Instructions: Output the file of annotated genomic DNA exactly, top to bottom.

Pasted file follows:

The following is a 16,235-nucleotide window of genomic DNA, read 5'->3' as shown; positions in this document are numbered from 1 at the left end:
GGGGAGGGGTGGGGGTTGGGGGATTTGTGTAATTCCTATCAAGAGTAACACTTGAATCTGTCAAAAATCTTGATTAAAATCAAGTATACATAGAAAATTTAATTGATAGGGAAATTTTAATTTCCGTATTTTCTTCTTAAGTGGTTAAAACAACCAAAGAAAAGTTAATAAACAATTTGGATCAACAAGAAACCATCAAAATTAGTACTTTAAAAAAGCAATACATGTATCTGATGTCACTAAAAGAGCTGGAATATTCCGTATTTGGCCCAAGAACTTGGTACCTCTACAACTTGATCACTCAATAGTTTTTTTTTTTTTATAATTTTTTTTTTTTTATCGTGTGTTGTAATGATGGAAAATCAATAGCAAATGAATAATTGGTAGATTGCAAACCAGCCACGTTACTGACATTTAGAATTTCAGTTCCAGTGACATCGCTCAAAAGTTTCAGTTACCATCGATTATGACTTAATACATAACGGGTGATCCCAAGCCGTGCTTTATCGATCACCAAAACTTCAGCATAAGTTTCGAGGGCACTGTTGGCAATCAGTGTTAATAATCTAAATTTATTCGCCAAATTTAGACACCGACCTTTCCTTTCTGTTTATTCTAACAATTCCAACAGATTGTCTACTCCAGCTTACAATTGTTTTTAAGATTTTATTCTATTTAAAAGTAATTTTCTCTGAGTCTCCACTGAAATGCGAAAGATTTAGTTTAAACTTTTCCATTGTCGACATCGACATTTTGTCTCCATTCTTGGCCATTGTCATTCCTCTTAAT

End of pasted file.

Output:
The following is a 16,235-nucleotide window of genomic DNA, read 5'->3' as shown; positions in this document are numbered from 1 at the left end:
GGGGAGGGGTGGGGGTTGGGGGATTTGTGTAATTCCTATCAAGAGTAACACTTGAATCTGTCAAAAATCTTGATTAAAATCAAGTATACATAGAAAATTTAATTGATAGGGAAATTTTAATTTCCGTATTTTCTTCTTAAGTGGTTAAAACAACCAAAGAAAAGTTAATAAACAATTTGGATCAACAAGAAACCATCAAAATTAGTACTTTAAAAAAGCAATACATGTATCTGATGTCACTAAAAGAGCTGGAATATTCCGTATTTGGCCCAAGAACTTGGTACCTCTACAACTTGATCACTCAATAGTTTTTTTTTTTTTATAATTTTTTTTTTTTTATCGTGTGTTGTAATGATGGAAAATCAATAGCAAATGAATAATTGGTAGATTGCAAACCAGCCACGTTACTGACATTTAGAATTTCAGTTCCAGTGACATCGCTCAAAAGTTTCAGTTACCATCGATTATGACTTAATACATAACGGGTGATCCCAAGCCGTGCTTTATCGATCACCAAAACTTCAGCATAAGTTTCGAGGGCACTGTTGGCAATCAGTGTTAATAATCTAAATTTATTCGCCAAATTTAGACACCGACCTTTCCTTTCTGTTTATTCTAACAATTCCAACAGATTGTCTACTCCAGCTTACAATTGTTTTTAAGATTTTATTCTATTTAAAAGTAATTTTCTCTGAGTCTCCACTGAAATGCGAAAGATTTAGTTTAAACTTTTCCATTGTCGACATCGACATTTTGTCTCCATTCTTGGCCATTGTCATTCCTCTTAAT